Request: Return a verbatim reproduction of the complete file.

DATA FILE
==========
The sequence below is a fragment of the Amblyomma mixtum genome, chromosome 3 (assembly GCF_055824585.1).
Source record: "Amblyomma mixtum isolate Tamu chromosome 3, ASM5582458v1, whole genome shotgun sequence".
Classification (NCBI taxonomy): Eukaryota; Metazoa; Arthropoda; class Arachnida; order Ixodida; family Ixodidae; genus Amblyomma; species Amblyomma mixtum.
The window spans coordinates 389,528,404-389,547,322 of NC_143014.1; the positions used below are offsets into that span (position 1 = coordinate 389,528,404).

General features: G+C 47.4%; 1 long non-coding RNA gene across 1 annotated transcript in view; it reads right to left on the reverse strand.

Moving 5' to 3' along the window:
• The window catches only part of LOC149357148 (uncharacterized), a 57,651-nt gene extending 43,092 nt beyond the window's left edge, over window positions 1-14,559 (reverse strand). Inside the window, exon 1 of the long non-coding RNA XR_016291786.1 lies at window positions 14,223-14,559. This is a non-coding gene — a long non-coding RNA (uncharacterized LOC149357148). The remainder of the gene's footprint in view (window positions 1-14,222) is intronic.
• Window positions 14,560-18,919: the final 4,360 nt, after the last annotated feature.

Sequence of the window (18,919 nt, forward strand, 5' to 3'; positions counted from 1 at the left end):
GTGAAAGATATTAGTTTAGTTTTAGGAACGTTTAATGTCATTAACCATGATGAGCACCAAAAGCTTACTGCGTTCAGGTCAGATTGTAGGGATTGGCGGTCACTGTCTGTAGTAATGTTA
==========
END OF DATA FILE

The sequence below is a fragment of the Amblyomma mixtum genome, chromosome 3 (assembly GCF_055824585.1).
Source record: "Amblyomma mixtum isolate Tamu chromosome 3, ASM5582458v1, whole genome shotgun sequence".
Classification (NCBI taxonomy): Eukaryota; Metazoa; Arthropoda; class Arachnida; order Ixodida; family Ixodidae; genus Amblyomma; species Amblyomma mixtum.
The window spans coordinates 389,528,404-389,547,322 of NC_143014.1; the positions used below are offsets into that span (position 1 = coordinate 389,528,404).

General features: G+C 47.4%; 1 long non-coding RNA gene across 1 annotated transcript in view; it reads right to left on the reverse strand.

Moving 5' to 3' along the window:
• The window catches only part of LOC149357148 (uncharacterized), a 57,651-nt gene extending 43,092 nt beyond the window's left edge, over window positions 1-14,559 (reverse strand). Inside the window, exon 1 of the long non-coding RNA XR_016291786.1 lies at window positions 14,223-14,559. This is a non-coding gene — a long non-coding RNA (uncharacterized LOC149357148). The remainder of the gene's footprint in view (window positions 1-14,222) is intronic.
• Window positions 14,560-18,919: the final 4,360 nt, after the last annotated feature.

Sequence of the window (18,919 nt, forward strand, 5' to 3'; positions counted from 1 at the left end):
GTGAAAGATATTAGTTTAGTTTTAGGAACGTTTAATGTCATTAACCATGATGAGCACCAAAAGCTTACTGCGTTCAGGTCAGATTGTAGGGATTGGCGGTCACTGTCTGTAGTAATGTTA